Curbing 'offensive' poll ads: EC chief indicates 'can't do'

MUMBAI / NEW DELHI: A day after the Supreme Court outlined the rules of engagement on political advertising and declared the Election Commission would be the referee in the matter, the EC has indicated it is not up to the task.

Chief Election Commissioner TS Krishna Murthy, speaking to the media in Jammu (he is currently touring the border state of Jammu & Kashmir to review ongoing preparations for the upcoming general elections) said there were no provisions to rein in erring parties.

In its order, the SC observed that, ''no cable operator or television channel will telecast any advertisement, which does not conform to the law of the land and offends morality, decency and religious susceptibility of the viewers and are shocking, disgusting or revolting."

"We do not have much power to suspend the candidates or even get them disqualified or take steps to remove them from the election process," the CEC was quoted as telling a news channel.

It is not just the difficulty in defining the grounds under which it can crack down, that is at issue here. The EC does not have the apparatus required to keep tabs on channels, especially since even small towns have indigenous cable networks. This is an aspect that is likely to come to the fore even more strongly in communally polarised states such as Gujarat.

The full commission is meeting in the capital and a the EC's response to the apex court's directive will be made then. An affidavit would be filed in the SC on Monday in which "we will clear our stand over the issue," the Press Trust of India quoted Election Commissioner BB Tandon as telling reporters in Jammu.

However, inquiries by indiantelevision.com to the EC's offices in the capital drew a blank as there was no senior officials available. The information coming through the EC's office in the capital was that the entire commission team was in Jammu & Kashmir.

Yesterday's interim observation from the apex court came after a hearing on a Special Leave Petition filed by the information and broadcasting ministry earlier this week seeking a stay on an Andhra Pradesh high court order that lifted the ban on political advertising on the electronic medium, which had been put in place through clauses in the Cable TV Network (Regulation) Act, 1995.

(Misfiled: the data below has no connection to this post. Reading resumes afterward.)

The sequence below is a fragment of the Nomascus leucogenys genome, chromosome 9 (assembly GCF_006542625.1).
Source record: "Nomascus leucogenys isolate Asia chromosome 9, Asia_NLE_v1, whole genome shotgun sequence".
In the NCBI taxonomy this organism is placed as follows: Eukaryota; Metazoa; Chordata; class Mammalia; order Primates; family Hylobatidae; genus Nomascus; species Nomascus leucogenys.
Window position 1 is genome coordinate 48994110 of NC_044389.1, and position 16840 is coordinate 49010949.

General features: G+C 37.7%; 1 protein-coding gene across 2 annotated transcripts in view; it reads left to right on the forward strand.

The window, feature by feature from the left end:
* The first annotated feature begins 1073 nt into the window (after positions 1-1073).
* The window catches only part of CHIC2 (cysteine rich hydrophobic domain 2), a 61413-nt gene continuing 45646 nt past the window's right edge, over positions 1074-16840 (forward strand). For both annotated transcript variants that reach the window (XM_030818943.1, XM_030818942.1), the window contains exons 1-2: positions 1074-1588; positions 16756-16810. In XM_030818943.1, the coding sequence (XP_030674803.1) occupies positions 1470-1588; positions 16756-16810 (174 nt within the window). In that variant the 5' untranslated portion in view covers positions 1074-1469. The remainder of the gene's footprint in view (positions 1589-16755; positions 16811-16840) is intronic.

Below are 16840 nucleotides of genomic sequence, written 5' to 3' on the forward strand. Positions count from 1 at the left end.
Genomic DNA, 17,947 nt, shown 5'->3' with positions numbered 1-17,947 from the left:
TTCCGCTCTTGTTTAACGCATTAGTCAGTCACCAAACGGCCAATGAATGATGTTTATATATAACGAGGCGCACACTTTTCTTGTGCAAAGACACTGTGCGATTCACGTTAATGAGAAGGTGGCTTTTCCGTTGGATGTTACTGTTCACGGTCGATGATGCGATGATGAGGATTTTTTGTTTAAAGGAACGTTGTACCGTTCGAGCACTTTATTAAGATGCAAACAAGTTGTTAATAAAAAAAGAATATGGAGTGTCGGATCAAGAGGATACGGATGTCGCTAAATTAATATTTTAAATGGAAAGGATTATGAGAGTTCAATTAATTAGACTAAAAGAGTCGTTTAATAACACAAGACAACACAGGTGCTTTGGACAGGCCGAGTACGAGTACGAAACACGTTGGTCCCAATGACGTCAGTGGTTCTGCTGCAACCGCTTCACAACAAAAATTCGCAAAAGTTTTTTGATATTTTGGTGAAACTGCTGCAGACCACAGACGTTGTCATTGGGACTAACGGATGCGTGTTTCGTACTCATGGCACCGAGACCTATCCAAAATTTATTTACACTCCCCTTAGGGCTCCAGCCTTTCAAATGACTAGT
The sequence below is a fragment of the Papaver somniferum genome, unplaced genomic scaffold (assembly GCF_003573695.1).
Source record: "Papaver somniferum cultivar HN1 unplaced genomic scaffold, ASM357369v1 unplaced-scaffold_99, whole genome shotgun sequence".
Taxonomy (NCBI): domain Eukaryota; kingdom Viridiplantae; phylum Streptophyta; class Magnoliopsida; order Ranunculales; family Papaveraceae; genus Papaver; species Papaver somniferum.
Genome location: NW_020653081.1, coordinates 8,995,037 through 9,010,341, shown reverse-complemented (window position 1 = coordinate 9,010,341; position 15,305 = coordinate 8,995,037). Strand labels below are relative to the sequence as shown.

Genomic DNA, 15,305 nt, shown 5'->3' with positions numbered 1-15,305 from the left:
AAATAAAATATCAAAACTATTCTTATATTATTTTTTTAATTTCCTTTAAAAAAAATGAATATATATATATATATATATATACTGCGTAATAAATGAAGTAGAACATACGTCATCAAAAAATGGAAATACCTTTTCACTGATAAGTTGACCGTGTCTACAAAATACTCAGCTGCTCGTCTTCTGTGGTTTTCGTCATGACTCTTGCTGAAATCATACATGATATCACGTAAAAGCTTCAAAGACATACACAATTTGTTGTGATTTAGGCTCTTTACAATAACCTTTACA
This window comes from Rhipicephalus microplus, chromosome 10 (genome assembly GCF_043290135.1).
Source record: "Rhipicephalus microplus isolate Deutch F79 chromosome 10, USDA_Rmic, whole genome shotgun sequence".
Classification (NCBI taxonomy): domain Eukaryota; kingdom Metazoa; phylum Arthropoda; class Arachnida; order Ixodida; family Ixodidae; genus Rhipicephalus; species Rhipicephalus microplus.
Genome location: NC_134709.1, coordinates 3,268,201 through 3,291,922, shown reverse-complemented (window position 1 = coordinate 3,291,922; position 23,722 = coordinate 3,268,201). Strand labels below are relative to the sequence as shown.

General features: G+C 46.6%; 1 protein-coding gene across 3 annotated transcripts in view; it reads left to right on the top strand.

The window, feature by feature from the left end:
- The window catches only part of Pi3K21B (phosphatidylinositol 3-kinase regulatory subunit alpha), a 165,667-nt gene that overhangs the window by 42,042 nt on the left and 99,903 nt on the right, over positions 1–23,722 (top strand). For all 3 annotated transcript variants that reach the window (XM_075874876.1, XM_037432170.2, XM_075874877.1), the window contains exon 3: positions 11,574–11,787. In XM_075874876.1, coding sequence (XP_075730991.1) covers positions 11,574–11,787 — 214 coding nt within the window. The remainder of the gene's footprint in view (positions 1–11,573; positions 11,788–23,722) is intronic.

On 23 March, the Andhra HC, based on a petition filed by Gemini Television Network, ETV and Maa TV which challenged rule 7 (3) of the Act invoked by the information and broadcasting ministry and Election Commission to ban telecast of political advertisements, had quashed the ban.

The HC had also observed that the ban order amounted to discrimination between the two media (print and electronic) and was violating the right to freedom of trade and business.

Interestingly, the apex court said that its present directives would "substitute" the Andhra Pradesh high court ruling. Legal experts interpreted this as SC's indication that it has not taken a final call on the fate of political advertising on electronic medium or Clause 7(3) of the Cable Act.

The I&B ministry's SLP was a result of deliberations that took place in the government and at the highest level in the Bharatiya Janata Party on Monday after a surrogate ad cast aspersions on prime minister AB Vajpayee's political antecedents and threatened to tarnish his squeaky clean image.

A three-judge Bench, comprising Chief Justice VN Khare and Justices S B Sinha and S H Kapadia, accepted the submissions of Attorney General Soli J Sorabjee in putting in stopping "political mudslinging" through surrogate advertisements.

The Bharatiya Janata Party, which had bowled the first ball in this Bodyline series of political advertising, has welcomed the efforts of SC to formulate guidelines on the content.

According to a BJP spokesperson, Mukhtar Abbas Naqvi, the party has always been in favour of media campaigns based on issues affecting the people. "The people of the country found the Congress ads to be unacceptable and there should be a code of conduct on what should be the content of such ads and what should not be," a PTI reported Naqvi as saying.

The Congress, however, was quick to point out that it was the BJP that started such mud slinging. A senior party leader and a member of the Congress' media cell said, "We welcome the court's suggestions. But when it started hurting them (BJP), then only they went running to take legal shelter."

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